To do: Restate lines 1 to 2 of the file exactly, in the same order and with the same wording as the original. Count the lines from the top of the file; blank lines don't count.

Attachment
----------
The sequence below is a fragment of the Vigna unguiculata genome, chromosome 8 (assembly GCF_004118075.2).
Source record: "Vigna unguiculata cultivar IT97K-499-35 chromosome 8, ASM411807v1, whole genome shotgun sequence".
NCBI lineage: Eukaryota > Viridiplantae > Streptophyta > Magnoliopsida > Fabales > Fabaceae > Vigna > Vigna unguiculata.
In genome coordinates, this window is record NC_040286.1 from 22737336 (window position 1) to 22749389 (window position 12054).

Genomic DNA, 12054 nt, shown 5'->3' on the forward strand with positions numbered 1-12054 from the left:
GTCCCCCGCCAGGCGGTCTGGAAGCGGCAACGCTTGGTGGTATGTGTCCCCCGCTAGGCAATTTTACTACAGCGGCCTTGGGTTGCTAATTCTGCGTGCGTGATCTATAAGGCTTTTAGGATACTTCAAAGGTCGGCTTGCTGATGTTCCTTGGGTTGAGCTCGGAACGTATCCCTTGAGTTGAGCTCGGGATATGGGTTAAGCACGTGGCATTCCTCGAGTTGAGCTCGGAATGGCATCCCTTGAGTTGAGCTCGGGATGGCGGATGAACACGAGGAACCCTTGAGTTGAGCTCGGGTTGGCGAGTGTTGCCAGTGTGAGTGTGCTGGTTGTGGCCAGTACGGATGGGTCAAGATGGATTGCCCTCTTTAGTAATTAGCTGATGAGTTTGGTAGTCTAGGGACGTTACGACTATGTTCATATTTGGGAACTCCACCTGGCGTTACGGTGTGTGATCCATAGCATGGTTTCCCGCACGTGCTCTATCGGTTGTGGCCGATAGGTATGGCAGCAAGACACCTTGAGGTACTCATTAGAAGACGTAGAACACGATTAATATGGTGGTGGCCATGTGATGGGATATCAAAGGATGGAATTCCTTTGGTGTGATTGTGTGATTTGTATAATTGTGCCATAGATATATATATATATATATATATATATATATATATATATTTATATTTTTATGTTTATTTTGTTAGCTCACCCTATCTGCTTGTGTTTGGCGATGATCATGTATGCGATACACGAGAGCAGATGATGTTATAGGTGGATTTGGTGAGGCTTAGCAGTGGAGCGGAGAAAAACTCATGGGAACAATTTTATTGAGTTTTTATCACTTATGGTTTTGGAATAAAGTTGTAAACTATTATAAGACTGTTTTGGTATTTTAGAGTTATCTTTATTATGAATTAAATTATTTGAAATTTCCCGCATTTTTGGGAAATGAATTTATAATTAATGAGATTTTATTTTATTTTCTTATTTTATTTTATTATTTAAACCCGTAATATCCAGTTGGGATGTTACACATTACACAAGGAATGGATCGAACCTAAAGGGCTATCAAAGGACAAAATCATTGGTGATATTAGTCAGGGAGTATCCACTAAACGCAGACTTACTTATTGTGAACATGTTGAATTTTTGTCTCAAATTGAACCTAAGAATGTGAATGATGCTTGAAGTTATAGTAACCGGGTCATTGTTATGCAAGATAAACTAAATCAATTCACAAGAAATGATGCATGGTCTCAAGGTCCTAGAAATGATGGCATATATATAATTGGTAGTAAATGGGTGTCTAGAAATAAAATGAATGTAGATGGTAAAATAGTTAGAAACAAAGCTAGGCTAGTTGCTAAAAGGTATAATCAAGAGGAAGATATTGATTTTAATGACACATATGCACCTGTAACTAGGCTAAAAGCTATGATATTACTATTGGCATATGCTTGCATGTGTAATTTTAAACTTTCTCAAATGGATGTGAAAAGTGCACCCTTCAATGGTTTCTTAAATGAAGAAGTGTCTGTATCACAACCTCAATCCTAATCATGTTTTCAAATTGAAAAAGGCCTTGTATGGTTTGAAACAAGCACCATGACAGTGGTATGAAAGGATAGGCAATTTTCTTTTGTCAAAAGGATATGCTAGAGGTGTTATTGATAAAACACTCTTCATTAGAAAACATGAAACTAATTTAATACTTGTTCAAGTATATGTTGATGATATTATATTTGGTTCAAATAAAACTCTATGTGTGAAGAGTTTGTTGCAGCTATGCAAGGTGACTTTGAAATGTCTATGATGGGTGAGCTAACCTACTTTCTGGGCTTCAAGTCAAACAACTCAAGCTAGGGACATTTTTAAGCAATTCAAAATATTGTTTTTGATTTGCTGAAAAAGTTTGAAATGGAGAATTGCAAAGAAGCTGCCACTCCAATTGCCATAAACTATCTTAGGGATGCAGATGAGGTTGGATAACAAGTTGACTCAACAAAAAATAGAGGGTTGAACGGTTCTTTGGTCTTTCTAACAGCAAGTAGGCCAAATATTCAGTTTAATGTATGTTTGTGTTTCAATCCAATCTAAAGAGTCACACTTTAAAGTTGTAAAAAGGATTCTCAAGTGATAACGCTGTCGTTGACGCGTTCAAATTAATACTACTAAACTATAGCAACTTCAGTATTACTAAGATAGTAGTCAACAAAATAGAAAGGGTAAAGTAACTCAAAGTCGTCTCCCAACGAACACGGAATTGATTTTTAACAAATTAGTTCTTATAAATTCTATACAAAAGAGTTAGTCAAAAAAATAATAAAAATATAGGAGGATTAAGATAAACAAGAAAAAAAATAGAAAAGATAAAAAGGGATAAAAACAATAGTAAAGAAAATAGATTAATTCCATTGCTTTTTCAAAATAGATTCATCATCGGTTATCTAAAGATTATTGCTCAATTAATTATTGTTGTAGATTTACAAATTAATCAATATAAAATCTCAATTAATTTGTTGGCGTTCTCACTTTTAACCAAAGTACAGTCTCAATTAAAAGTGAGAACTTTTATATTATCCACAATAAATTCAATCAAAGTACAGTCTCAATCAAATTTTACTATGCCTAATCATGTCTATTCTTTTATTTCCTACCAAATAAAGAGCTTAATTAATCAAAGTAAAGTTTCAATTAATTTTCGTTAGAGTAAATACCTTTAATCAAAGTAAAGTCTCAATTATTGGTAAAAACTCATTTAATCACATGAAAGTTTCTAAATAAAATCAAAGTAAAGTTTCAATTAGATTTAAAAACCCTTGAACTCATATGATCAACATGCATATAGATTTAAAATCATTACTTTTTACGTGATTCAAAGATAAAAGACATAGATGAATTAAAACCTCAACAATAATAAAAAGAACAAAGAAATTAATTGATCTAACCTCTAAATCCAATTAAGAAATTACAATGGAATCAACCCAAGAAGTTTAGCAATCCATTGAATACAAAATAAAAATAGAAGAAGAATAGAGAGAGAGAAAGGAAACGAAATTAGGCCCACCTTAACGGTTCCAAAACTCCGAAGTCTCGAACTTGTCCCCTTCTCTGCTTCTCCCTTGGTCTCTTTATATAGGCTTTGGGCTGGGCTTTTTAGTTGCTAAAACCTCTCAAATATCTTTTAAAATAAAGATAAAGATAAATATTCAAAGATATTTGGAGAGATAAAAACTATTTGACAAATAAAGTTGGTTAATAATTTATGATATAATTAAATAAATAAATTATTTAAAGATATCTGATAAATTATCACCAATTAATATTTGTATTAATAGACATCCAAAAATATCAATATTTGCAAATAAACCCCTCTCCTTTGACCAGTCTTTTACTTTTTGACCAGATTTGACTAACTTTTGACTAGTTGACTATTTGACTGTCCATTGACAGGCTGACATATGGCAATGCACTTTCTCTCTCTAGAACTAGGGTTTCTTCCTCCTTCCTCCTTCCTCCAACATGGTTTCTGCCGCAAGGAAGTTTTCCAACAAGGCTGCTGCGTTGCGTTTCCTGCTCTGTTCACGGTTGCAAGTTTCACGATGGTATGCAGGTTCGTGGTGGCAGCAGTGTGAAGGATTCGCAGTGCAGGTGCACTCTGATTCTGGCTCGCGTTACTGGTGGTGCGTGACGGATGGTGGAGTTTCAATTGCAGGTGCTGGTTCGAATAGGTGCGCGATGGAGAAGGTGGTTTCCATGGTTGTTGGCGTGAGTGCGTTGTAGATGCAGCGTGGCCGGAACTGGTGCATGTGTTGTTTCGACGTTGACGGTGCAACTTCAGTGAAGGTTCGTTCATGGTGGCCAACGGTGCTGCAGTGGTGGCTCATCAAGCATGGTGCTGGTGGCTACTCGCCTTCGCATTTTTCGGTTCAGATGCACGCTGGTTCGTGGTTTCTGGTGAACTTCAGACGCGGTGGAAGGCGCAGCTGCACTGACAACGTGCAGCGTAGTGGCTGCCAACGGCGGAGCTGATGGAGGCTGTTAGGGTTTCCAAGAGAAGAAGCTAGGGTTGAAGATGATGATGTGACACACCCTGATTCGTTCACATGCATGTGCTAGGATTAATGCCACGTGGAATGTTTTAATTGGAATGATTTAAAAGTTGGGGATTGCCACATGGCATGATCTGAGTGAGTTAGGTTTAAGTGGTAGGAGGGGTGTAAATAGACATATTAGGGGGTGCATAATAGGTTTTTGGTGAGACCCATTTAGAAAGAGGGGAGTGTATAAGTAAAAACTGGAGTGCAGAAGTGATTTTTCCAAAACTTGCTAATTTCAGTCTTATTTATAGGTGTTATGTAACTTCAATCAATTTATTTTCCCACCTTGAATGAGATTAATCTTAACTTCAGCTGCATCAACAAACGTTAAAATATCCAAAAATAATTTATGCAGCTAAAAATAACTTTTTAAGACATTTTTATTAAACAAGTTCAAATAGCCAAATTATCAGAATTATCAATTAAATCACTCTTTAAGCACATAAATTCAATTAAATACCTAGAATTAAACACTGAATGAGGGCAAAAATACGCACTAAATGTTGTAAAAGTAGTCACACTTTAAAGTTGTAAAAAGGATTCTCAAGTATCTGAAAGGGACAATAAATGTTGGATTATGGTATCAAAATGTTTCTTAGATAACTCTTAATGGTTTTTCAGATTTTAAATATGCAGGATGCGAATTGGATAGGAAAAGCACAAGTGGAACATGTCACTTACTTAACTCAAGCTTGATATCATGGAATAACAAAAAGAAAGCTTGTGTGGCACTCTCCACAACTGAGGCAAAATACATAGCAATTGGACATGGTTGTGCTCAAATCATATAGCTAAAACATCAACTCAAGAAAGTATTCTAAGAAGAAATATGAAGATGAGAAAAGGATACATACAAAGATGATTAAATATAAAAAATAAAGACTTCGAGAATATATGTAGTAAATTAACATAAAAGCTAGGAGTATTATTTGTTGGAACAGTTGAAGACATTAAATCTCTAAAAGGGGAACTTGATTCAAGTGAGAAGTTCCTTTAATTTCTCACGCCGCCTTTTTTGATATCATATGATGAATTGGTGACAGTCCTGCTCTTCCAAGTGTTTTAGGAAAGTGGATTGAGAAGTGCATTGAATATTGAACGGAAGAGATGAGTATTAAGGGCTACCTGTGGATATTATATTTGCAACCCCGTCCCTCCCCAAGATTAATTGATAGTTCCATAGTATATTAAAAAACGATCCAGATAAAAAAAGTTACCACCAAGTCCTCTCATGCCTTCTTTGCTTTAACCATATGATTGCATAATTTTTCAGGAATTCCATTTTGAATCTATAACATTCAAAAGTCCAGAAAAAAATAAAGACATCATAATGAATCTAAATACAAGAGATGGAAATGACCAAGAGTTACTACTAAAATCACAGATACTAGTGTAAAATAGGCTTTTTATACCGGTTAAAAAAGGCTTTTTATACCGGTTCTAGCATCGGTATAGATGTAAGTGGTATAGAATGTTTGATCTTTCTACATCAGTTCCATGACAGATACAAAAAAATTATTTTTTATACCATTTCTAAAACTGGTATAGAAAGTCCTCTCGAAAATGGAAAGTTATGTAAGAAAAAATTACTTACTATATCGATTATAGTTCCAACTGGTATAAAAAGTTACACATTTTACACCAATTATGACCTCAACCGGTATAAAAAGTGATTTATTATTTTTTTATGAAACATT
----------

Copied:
The sequence below is a fragment of the Vigna unguiculata genome, chromosome 8 (assembly GCF_004118075.2).
Source record: "Vigna unguiculata cultivar IT97K-499-35 chromosome 8, ASM411807v1, whole genome shotgun sequence".